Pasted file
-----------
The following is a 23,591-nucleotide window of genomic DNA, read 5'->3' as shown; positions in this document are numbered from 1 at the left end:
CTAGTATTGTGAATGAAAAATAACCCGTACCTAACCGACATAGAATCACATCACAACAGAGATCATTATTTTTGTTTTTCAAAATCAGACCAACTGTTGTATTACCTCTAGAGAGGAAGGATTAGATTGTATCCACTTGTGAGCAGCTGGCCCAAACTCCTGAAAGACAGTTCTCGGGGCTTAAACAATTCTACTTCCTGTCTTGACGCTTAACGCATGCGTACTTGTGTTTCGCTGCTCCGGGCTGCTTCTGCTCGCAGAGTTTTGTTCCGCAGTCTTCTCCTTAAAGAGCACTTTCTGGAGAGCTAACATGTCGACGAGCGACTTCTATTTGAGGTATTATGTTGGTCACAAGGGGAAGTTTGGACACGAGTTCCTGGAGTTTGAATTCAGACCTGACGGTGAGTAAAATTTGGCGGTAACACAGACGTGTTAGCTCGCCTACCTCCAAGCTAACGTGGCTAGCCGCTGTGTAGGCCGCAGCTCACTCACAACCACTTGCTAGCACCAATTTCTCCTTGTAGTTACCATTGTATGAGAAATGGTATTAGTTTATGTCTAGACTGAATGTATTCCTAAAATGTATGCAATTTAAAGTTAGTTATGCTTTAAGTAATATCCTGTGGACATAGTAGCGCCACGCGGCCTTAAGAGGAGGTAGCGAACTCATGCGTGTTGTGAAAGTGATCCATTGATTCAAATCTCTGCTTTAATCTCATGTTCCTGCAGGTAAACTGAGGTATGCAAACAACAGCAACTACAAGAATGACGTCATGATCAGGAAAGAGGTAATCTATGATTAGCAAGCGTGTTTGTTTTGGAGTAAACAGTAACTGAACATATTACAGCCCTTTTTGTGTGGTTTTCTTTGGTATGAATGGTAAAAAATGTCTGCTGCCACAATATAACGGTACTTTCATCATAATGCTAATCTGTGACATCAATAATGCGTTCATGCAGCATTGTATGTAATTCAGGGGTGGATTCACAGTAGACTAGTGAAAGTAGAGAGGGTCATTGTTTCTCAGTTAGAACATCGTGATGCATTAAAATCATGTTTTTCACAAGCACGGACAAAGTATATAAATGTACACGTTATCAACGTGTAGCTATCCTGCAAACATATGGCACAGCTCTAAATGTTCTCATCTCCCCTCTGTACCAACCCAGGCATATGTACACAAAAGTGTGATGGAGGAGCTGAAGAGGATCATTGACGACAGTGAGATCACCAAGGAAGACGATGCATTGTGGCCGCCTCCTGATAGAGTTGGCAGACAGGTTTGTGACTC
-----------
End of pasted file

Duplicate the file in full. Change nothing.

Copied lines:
The following is a 23,591-nucleotide window of genomic DNA, read 5'->3' as shown; positions in this document are numbered from 1 at the left end:
CTAGTATTGTGAATGAAAAATAACCCGTACCTAACCGACATAGAATCACATCACAACAGAGATCATTATTTTTGTTTTTCAAAATCAGACCAACTGTTGTATTACCTCTAGAGAGGAAGGATTAGATTGTATCCACTTGTGAGCAGCTGGCCCAAACTCCTGAAAGACAGTTCTCGGGGCTTAAACAATTCTACTTCCTGTCTTGACGCTTAACGCATGCGTACTTGTGTTTCGCTGCTCCGGGCTGCTTCTGCTCGCAGAGTTTTGTTCCGCAGTCTTCTCCTTAAAGAGCACTTTCTGGAGAGCTAACATGTCGACGAGCGACTTCTATTTGAGGTATTATGTTGGTCACAAGGGGAAGTTTGGACACGAGTTCCTGGAGTTTGAATTCAGACCTGACGGTGAGTAAAATTTGGCGGTAACACAGACGTGTTAGCTCGCCTACCTCCAAGCTAACGTGGCTAGCCGCTGTGTAGGCCGCAGCTCACTCACAACCACTTGCTAGCACCAATTTCTCCTTGTAGTTACCATTGTATGAGAAATGGTATTAGTTTATGTCTAGACTGAATGTATTCCTAAAATGTATGCAATTTAAAGTTAGTTATGCTTTAAGTAATATCCTGTGGACATAGTAGCGCCACGCGGCCTTAAGAGGAGGTAGCGAACTCATGCGTGTTGTGAAAGTGATCCATTGATTCAAATCTCTGCTTTAATCTCATGTTCCTGCAGGTAAACTGAGGTATGCAAACAACAGCAACTACAAGAATGACGTCATGATCAGGAAAGAGGTAATCTATGATTAGCAAGCGTGTTTGTTTTGGAGTAAACAGTAACTGAACATATTACAGCCCTTTTTGTGTGGTTTTCTTTGGTATGAATGGTAAAAAATGTCTGCTGCCACAATATAACGGTACTTTCATCATAATGCTAATCTGTGACATCAATAATGCGTTCATGCAGCATTGTATGTAATTCAGGGGTGGATTCACAGTAGACTAGTGAAAGTAGAGAGGGTCATTGTTTCTCAGTTAGAACATCGTGATGCATTAAAATCATGTTTTTCACAAGCACGGACAAAGTATATAAATGTACACGTTATCAACGTGTAGCTATCCTGCAAACATATGGCACAGCTCTAAATGTTCTCATCTCCCCTCTGTACCAACCCAGGCATATGTACACAAAAGTGTGATGGAGGAGCTGAAGAGGATCATTGACGACAGTGAGATCACCAAGGAAGACGATGCATTGTGGCCGCCTCCTGATAGAGTTGGCAGACAGGTTTGTGACTC